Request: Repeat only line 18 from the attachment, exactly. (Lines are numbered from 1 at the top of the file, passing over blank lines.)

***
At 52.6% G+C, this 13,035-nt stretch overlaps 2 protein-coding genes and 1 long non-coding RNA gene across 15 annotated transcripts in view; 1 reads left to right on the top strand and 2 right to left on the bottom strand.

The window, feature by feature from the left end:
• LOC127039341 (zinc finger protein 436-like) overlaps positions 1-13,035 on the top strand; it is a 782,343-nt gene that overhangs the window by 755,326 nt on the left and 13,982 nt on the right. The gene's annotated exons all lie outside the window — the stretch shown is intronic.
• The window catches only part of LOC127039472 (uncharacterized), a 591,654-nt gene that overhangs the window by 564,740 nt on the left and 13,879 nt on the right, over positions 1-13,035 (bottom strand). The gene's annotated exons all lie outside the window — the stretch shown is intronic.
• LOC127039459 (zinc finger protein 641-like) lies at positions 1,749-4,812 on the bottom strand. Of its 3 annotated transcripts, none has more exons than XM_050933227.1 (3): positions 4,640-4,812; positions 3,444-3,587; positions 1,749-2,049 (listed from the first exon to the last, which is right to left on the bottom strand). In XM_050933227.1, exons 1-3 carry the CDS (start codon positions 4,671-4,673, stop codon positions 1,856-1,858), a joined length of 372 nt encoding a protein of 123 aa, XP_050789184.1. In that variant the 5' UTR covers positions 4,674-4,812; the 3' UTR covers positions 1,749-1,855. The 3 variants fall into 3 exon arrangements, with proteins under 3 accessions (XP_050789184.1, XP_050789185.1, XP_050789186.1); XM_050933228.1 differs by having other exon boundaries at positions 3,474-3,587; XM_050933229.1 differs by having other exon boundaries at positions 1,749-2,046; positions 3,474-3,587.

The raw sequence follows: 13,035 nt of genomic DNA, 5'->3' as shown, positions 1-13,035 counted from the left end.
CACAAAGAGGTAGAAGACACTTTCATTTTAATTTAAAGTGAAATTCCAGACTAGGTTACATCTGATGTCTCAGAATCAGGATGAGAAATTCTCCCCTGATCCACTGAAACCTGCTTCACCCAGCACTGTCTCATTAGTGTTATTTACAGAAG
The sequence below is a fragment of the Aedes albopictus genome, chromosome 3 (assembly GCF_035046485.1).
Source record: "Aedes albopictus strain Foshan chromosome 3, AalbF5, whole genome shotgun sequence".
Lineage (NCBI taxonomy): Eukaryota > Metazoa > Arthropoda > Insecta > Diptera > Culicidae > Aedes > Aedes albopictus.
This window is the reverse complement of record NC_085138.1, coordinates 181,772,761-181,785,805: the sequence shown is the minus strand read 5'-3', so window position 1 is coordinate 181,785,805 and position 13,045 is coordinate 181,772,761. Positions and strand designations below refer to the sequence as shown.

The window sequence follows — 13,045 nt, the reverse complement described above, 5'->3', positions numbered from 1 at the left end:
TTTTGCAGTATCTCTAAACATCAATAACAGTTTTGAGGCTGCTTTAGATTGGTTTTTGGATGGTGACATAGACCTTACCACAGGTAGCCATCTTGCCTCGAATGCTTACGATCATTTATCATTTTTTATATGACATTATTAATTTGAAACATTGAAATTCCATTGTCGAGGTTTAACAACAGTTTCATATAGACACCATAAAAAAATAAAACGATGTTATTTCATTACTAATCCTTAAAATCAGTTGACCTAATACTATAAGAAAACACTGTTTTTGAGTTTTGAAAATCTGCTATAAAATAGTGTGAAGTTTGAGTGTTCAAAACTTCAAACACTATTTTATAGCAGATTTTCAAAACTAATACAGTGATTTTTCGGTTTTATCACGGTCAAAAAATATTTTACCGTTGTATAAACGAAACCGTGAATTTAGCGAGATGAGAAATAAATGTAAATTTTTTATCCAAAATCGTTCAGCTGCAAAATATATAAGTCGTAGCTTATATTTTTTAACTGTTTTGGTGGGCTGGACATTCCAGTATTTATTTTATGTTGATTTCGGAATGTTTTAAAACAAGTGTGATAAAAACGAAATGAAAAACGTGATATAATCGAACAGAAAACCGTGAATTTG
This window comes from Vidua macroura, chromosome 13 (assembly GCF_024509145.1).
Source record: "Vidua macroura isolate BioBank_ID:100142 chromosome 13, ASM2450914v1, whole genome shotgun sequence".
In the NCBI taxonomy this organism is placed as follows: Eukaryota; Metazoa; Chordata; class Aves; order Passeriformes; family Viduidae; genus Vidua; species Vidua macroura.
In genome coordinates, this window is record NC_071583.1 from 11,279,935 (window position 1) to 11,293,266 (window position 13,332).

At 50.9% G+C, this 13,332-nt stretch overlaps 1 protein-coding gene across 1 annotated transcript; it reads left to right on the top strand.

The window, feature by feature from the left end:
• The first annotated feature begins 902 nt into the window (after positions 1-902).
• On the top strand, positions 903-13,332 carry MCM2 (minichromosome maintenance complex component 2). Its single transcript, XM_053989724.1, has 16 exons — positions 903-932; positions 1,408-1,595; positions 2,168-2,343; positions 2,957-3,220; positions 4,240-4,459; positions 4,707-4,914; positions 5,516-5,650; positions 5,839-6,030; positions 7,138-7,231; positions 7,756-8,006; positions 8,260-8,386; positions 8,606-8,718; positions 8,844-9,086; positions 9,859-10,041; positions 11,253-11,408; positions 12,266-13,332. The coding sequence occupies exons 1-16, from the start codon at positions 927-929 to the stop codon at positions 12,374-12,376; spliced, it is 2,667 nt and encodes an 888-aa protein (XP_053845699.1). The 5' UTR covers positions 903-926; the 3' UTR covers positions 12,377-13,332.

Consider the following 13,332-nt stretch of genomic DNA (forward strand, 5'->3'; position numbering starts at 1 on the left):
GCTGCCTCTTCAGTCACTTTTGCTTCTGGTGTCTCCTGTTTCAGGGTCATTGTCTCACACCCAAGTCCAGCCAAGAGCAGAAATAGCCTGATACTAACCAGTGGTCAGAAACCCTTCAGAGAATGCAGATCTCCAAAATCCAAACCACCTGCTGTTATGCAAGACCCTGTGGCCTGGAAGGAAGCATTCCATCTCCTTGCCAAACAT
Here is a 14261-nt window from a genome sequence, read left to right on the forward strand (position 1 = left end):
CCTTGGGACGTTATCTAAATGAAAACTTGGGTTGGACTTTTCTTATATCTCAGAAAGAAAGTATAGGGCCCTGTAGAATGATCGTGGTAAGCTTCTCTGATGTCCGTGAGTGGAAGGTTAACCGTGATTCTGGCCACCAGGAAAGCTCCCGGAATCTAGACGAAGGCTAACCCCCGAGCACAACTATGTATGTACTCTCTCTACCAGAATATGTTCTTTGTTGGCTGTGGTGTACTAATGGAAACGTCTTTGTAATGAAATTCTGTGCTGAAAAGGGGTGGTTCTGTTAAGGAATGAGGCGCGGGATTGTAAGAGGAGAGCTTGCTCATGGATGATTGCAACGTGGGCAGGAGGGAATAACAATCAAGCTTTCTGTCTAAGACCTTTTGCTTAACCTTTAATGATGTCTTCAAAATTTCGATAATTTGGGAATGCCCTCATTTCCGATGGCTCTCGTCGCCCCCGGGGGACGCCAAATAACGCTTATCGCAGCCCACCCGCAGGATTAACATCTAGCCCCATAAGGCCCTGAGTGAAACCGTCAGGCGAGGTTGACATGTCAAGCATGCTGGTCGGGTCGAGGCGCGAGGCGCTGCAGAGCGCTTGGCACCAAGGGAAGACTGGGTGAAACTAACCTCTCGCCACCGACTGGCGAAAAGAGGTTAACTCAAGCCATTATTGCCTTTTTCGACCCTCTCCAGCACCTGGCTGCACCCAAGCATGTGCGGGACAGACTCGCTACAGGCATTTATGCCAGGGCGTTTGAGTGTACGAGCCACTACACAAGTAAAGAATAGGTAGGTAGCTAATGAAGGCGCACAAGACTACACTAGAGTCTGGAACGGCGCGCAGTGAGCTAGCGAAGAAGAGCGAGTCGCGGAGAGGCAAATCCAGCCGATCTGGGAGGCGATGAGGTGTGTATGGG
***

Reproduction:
At 50.9% G+C, this 13,332-nt stretch overlaps 1 protein-coding gene across 1 annotated transcript; it reads left to right on the top strand.